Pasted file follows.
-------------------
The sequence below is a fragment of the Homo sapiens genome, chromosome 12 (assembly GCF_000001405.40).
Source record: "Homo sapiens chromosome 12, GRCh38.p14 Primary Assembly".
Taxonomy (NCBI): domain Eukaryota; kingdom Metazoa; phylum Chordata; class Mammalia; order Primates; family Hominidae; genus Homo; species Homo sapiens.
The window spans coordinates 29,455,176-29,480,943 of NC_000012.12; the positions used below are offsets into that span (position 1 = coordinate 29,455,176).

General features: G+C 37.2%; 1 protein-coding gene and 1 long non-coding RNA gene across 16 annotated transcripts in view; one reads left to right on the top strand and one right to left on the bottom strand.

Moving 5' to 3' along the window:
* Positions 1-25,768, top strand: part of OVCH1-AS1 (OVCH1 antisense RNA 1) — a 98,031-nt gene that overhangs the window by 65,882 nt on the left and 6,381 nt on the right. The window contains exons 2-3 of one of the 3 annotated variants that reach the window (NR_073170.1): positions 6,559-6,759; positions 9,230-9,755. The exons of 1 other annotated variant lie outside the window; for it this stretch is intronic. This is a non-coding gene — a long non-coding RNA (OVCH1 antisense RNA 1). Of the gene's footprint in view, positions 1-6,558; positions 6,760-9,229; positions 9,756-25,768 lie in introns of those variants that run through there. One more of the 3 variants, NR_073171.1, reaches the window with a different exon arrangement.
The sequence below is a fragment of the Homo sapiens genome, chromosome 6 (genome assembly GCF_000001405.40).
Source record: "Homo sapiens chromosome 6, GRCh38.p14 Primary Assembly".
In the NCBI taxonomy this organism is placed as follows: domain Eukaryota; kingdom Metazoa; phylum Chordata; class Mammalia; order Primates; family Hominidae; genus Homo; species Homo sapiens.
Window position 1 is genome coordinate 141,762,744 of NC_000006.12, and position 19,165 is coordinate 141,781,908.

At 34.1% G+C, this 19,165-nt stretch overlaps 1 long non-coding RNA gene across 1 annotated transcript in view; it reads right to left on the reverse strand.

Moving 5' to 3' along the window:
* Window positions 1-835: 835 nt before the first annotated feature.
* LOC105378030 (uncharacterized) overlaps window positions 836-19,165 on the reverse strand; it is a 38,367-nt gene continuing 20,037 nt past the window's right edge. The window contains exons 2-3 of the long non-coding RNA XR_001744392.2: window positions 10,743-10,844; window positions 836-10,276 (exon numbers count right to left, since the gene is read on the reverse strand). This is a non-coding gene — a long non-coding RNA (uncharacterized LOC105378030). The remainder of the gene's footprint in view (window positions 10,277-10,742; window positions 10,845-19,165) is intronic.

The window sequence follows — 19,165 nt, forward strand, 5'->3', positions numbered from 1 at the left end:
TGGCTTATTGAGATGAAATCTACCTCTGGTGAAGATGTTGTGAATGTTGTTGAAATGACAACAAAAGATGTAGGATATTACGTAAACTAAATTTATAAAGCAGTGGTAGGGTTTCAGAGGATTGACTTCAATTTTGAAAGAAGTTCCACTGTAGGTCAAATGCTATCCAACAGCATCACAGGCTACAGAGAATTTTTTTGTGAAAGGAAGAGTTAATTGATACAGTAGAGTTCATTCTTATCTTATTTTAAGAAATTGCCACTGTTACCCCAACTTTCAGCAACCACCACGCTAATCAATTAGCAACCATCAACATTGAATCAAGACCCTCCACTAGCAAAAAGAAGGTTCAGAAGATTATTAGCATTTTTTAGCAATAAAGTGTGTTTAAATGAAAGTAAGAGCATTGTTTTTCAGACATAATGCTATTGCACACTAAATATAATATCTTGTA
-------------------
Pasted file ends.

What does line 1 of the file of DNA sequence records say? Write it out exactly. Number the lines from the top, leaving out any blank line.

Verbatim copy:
The sequence below is a fragment of the Homo sapiens genome, chromosome 12 (assembly GCF_000001405.40).